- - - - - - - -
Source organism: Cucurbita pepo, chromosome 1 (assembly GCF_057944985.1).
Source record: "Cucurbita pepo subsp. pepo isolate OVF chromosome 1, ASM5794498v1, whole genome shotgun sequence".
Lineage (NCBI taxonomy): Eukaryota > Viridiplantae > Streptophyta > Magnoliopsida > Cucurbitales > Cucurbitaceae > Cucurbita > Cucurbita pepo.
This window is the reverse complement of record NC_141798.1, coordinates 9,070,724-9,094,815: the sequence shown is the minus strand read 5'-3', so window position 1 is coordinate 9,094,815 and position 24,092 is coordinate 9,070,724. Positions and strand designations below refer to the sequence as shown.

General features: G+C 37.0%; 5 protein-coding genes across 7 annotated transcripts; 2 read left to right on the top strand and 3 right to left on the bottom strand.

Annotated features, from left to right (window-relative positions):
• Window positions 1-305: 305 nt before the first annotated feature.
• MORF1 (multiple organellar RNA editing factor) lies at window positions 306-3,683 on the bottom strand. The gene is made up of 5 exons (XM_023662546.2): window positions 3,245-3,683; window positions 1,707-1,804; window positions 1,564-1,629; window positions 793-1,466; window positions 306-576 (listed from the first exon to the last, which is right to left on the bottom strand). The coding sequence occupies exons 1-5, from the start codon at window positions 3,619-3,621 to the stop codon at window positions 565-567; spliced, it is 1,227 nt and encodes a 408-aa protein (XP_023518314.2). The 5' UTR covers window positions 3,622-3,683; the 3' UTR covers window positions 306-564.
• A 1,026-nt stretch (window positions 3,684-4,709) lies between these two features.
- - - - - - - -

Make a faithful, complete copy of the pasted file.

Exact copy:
Source organism: Cucurbita pepo, chromosome 1 (assembly GCF_057944985.1).
Source record: "Cucurbita pepo subsp. pepo isolate OVF chromosome 1, ASM5794498v1, whole genome shotgun sequence".
Lineage (NCBI taxonomy): Eukaryota > Viridiplantae > Streptophyta > Magnoliopsida > Cucurbitales > Cucurbitaceae > Cucurbita > Cucurbita pepo.
This window is the reverse complement of record NC_141798.1, coordinates 9,070,724-9,094,815: the sequence shown is the minus strand read 5'-3', so window position 1 is coordinate 9,094,815 and position 24,092 is coordinate 9,070,724. Positions and strand designations below refer to the sequence as shown.

General features: G+C 37.0%; 5 protein-coding genes across 7 annotated transcripts; 2 read left to right on the top strand and 3 right to left on the bottom strand.

Annotated features, from left to right (window-relative positions):
• Window positions 1-305: 305 nt before the first annotated feature.
• MORF1 (multiple organellar RNA editing factor) lies at window positions 306-3,683 on the bottom strand. The gene is made up of 5 exons (XM_023662546.2): window positions 3,245-3,683; window positions 1,707-1,804; window positions 1,564-1,629; window positions 793-1,466; window positions 306-576 (listed from the first exon to the last, which is right to left on the bottom strand). The coding sequence occupies exons 1-5, from the start codon at window positions 3,619-3,621 to the stop codon at window positions 565-567; spliced, it is 1,227 nt and encodes a 408-aa protein (XP_023518314.2). The 5' UTR covers window positions 3,622-3,683; the 3' UTR covers window positions 306-564.
• A 1,026-nt stretch (window positions 3,684-4,709) lies between these two features.